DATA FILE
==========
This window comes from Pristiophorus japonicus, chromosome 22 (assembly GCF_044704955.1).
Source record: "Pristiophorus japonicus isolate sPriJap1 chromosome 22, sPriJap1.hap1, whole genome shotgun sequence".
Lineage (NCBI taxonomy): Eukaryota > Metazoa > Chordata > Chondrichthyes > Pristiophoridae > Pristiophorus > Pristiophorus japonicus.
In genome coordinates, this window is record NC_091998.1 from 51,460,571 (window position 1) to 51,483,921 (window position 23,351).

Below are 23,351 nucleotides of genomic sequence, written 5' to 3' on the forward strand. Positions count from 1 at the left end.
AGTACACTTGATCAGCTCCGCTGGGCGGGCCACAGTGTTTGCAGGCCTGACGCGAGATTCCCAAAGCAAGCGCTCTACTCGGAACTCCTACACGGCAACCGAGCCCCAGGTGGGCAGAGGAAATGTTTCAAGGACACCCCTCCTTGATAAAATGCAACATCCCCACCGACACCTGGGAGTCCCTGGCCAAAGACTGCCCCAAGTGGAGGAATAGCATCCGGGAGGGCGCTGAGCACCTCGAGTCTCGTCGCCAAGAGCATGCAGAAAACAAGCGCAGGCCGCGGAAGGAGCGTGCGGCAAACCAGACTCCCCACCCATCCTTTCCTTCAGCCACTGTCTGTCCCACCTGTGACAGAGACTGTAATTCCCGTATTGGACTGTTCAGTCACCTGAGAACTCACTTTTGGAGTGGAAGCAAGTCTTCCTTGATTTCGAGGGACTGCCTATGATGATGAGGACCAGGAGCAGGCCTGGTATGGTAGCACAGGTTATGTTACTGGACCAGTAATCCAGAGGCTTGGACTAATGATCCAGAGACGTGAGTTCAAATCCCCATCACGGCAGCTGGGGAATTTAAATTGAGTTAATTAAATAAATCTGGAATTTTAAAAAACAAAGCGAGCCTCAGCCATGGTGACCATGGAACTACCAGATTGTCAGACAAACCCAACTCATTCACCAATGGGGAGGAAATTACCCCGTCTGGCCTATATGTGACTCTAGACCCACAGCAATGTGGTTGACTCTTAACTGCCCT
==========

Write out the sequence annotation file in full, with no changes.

This window comes from Pristiophorus japonicus, chromosome 22 (assembly GCF_044704955.1).
Source record: "Pristiophorus japonicus isolate sPriJap1 chromosome 22, sPriJap1.hap1, whole genome shotgun sequence".
Lineage (NCBI taxonomy): Eukaryota > Metazoa > Chordata > Chondrichthyes > Pristiophoridae > Pristiophorus > Pristiophorus japonicus.
In genome coordinates, this window is record NC_091998.1 from 51,460,571 (window position 1) to 51,483,921 (window position 23,351).

Below are 23,351 nucleotides of genomic sequence, written 5' to 3' on the forward strand. Positions count from 1 at the left end.
AGTACACTTGATCAGCTCCGCTGGGCGGGCCACAGTGTTTGCAGGCCTGACGCGAGATTCCCAAAGCAAGCGCTCTACTCGGAACTCCTACACGGCAACCGAGCCCCAGGTGGGCAGAGGAAATGTTTCAAGGACACCCCTCCTTGATAAAATGCAACATCCCCACCGACACCTGGGAGTCCCTGGCCAAAGACTGCCCCAAGTGGAGGAATAGCATCCGGGAGGGCGCTGAGCACCTCGAGTCTCGTCGCCAAGAGCATGCAGAAAACAAGCGCAGGCCGCGGAAGGAGCGTGCGGCAAACCAGACTCCCCACCCATCCTTTCCTTCAGCCACTGTCTGTCCCACCTGTGACAGAGACTGTAATTCCCGTATTGGACTGTTCAGTCACCTGAGAACTCACTTTTGGAGTGGAAGCAAGTCTTCCTTGATTTCGAGGGACTGCCTATGATGATGAGGACCAGGAGCAGGCCTGGTATGGTAGCACAGGTTATGTTACTGGACCAGTAATCCAGAGGCTTGGACTAATGATCCAGAGACGTGAGTTCAAATCCCCATCACGGCAGCTGGGGAATTTAAATTGAGTTAATTAAATAAATCTGGAATTTTAAAAAACAAAGCGAGCCTCAGCCATGGTGACCATGGAACTACCAGATTGTCAGACAAACCCAACTCATTCACCAATGGGGAGGAAATTACCCCGTCTGGCCTATATGTGACTCTAGACCCACAGCAATGTGGTTGACTCTTAACTGCCCT